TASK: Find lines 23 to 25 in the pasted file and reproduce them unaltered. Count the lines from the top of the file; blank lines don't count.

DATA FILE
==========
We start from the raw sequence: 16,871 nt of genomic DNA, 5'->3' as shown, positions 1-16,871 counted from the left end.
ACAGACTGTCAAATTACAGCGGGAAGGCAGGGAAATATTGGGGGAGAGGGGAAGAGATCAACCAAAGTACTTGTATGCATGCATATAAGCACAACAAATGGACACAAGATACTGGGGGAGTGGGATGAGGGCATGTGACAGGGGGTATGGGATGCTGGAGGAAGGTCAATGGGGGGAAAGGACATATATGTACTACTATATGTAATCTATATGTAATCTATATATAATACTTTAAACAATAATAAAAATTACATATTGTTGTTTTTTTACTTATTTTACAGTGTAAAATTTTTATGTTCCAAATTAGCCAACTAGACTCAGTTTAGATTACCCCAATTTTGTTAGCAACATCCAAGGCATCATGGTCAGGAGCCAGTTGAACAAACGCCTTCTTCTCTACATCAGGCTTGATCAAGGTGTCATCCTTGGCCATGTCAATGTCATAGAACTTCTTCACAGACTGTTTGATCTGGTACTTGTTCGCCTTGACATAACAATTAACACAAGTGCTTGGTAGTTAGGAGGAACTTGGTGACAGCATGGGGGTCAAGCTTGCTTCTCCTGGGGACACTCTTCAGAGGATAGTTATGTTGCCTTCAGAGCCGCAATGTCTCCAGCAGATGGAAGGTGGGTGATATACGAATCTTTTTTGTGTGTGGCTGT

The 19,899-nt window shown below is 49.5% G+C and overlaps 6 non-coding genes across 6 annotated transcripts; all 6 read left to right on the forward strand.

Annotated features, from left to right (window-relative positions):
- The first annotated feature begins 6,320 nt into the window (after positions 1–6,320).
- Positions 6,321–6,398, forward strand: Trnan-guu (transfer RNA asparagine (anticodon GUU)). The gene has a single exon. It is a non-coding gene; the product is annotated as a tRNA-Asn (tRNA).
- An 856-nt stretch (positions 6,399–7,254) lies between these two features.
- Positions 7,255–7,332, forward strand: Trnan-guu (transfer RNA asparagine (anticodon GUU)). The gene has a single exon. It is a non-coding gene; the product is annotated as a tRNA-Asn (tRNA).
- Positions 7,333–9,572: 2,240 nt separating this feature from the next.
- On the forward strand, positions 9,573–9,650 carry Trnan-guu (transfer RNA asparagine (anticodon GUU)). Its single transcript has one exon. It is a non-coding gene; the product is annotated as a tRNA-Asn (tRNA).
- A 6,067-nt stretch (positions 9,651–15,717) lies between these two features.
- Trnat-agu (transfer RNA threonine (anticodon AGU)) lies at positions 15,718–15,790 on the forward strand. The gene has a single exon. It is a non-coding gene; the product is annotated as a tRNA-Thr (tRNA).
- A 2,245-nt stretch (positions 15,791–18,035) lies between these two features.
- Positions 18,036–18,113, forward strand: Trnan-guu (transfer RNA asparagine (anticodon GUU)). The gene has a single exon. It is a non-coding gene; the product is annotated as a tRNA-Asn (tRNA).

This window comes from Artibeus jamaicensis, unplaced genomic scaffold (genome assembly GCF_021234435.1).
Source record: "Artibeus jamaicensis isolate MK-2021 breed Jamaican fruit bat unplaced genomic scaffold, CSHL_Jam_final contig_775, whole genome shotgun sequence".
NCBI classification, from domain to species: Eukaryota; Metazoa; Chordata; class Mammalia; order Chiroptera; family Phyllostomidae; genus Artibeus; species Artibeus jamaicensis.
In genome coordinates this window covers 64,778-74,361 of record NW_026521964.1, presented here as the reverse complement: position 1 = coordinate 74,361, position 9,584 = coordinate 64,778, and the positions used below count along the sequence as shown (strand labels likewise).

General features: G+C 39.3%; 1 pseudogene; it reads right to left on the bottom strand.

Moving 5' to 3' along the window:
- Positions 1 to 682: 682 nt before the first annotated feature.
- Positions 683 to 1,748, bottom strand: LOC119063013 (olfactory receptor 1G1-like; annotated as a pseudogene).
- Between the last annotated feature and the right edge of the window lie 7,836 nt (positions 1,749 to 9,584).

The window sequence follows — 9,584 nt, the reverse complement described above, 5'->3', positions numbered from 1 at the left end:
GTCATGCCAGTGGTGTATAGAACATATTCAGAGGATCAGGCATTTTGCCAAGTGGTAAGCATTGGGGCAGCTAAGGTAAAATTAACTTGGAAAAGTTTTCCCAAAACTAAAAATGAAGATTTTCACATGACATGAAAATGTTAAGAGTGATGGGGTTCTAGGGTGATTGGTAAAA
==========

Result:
- Between the last annotated feature and the right edge of the window lie 7,836 nt (positions 1,749 to 9,584).

The window sequence follows — 9,584 nt, the reverse complement described above, 5'->3', positions numbered from 1 at the left end:
GTCATGCCAGTGGTGTATAGAACATATTCAGAGGATCAGGCATTTTGCCAAGTGGTAAGCATTGGGGCAGCTAAGGTAAAATTAACTTGGAAAAGTTTTCCCAAAACTAAAAATGAAGATTTTCACATGACATGAAAATGTTAAGAGTGATGGGGTTCTAGGGTGATTGGTAAAA